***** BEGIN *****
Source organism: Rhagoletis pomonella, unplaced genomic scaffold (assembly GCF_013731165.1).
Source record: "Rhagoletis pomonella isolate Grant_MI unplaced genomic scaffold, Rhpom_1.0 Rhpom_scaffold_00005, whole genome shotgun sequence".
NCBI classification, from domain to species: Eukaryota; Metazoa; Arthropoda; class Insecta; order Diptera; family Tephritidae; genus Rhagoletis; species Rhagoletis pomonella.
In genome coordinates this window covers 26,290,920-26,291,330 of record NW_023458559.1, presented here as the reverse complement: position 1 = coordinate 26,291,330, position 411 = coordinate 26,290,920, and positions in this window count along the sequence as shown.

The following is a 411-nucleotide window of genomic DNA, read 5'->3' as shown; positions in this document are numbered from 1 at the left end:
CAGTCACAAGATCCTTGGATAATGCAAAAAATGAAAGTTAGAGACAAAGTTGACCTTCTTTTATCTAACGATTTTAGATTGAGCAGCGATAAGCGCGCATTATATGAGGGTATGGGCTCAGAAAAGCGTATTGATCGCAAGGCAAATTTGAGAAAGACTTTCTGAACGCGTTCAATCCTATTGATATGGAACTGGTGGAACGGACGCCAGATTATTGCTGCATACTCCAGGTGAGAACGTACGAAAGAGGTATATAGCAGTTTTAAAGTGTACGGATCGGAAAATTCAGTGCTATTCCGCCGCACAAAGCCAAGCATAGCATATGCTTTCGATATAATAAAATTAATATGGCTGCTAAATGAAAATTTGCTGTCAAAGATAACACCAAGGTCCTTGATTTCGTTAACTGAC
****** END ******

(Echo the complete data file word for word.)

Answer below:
Source organism: Rhagoletis pomonella, unplaced genomic scaffold (assembly GCF_013731165.1).
Source record: "Rhagoletis pomonella isolate Grant_MI unplaced genomic scaffold, Rhpom_1.0 Rhpom_scaffold_00005, whole genome shotgun sequence".
NCBI classification, from domain to species: Eukaryota; Metazoa; Arthropoda; class Insecta; order Diptera; family Tephritidae; genus Rhagoletis; species Rhagoletis pomonella.
In genome coordinates this window covers 26,290,920-26,291,330 of record NW_023458559.1, presented here as the reverse complement: position 1 = coordinate 26,291,330, position 411 = coordinate 26,290,920, and positions in this window count along the sequence as shown.

The following is a 411-nucleotide window of genomic DNA, read 5'->3' as shown; positions in this document are numbered from 1 at the left end:
CAGTCACAAGATCCTTGGATAATGCAAAAAATGAAAGTTAGAGACAAAGTTGACCTTCTTTTATCTAACGATTTTAGATTGAGCAGCGATAAGCGCGCATTATATGAGGGTATGGGCTCAGAAAAGCGTATTGATCGCAAGGCAAATTTGAGAAAGACTTTCTGAACGCGTTCAATCCTATTGATATGGAACTGGTGGAACGGACGCCAGATTATTGCTGCATACTCCAGGTGAGAACGTACGAAAGAGGTATATAGCAGTTTTAAAGTGTACGGATCGGAAAATTCAGTGCTATTCCGCCGCACAAAGCCAAGCATAGCATATGCTTTCGATATAATAAAATTAATATGGCTGCTAAATGAAAATTTGCTGTCAAAGATAACACCAAGGTCCTTGATTTCGTTAACTGAC